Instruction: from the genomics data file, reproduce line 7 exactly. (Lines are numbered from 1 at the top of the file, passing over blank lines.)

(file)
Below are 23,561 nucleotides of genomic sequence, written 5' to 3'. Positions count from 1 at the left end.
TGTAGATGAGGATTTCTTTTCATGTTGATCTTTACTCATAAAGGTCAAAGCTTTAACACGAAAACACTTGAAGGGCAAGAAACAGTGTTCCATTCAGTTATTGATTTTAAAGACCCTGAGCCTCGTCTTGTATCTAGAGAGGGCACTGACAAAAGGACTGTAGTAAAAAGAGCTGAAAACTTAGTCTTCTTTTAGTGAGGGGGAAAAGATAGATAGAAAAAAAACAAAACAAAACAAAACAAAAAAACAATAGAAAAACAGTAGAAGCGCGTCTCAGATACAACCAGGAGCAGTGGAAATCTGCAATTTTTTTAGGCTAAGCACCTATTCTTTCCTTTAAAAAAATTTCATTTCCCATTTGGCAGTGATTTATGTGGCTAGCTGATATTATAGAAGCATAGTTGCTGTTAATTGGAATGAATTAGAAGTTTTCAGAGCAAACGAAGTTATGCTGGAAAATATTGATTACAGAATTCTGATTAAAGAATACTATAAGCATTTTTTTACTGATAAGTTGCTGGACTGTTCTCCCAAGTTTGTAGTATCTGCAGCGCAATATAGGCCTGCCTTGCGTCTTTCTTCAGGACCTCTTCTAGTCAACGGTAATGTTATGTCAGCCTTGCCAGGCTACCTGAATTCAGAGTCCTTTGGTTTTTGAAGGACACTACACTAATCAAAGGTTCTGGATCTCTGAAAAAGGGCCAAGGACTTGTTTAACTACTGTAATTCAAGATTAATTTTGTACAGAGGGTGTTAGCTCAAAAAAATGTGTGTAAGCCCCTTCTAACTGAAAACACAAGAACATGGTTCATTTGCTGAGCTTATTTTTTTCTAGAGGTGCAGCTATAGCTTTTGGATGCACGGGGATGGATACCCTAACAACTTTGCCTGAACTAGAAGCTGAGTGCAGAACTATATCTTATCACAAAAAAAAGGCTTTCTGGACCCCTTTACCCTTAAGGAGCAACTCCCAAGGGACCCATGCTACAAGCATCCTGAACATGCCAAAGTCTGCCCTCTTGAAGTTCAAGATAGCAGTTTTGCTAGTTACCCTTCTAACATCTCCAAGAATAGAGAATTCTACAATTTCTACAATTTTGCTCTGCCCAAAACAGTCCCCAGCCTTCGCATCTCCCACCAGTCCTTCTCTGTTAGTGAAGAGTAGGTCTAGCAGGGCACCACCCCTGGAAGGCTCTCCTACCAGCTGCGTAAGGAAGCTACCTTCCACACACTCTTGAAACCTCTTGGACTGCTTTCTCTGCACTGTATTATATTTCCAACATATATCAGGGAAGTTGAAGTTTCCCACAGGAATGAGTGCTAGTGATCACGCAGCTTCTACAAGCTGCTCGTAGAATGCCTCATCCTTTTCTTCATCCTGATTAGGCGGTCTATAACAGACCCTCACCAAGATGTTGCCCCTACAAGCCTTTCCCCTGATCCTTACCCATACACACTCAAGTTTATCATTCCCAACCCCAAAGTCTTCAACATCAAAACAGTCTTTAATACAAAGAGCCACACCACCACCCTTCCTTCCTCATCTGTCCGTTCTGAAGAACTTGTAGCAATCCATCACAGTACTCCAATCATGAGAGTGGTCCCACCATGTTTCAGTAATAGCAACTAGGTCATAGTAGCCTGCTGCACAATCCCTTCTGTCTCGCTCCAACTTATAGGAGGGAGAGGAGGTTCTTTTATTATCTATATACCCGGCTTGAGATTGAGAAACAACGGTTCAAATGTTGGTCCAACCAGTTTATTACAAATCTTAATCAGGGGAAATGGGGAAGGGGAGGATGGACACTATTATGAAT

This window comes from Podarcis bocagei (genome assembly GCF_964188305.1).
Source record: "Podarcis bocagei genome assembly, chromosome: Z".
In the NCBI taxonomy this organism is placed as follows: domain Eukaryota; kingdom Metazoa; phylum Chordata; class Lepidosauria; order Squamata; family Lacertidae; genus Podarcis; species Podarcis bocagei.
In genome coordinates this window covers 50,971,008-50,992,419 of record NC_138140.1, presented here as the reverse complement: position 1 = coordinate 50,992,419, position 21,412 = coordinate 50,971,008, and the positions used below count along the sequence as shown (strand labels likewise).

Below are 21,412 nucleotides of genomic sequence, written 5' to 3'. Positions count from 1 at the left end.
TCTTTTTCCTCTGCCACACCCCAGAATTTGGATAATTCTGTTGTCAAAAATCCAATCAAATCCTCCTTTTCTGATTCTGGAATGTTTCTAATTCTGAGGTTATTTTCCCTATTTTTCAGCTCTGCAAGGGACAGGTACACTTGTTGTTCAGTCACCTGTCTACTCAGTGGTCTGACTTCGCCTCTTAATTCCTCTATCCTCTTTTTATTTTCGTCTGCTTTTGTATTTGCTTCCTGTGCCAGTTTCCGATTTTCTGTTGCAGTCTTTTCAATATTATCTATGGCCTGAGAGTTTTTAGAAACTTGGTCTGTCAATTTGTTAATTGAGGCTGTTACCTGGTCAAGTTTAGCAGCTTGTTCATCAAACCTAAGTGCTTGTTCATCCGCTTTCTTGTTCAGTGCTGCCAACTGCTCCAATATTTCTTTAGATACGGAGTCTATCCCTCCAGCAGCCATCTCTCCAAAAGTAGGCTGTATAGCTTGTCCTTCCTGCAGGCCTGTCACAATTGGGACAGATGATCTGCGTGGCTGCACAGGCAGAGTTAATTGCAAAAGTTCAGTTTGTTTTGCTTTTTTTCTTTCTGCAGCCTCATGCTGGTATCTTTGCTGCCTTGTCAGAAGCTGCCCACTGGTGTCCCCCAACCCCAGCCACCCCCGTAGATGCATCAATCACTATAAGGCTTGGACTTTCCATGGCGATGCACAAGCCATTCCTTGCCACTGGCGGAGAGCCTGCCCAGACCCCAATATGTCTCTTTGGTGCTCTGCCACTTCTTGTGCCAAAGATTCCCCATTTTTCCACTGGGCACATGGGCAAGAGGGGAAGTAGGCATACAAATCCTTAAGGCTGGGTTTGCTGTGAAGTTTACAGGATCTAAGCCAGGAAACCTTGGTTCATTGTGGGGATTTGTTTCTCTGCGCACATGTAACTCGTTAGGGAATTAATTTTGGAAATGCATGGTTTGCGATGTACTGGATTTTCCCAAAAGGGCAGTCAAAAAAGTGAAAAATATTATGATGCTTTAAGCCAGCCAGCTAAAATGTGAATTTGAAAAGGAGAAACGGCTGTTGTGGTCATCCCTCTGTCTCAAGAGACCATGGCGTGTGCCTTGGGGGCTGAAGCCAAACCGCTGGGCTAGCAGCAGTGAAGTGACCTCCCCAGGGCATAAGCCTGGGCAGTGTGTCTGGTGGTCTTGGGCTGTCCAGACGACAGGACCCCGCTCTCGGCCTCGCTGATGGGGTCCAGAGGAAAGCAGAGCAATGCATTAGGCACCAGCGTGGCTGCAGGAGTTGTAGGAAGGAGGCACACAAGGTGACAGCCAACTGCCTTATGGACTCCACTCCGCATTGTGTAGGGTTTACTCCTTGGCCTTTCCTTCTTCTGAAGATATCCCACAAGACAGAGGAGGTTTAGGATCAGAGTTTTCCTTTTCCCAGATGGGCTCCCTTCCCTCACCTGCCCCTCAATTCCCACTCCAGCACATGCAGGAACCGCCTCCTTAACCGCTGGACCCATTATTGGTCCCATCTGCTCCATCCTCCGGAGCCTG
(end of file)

Below are 21,412 nucleotides of genomic sequence, written 5' to 3'. Positions count from 1 at the left end.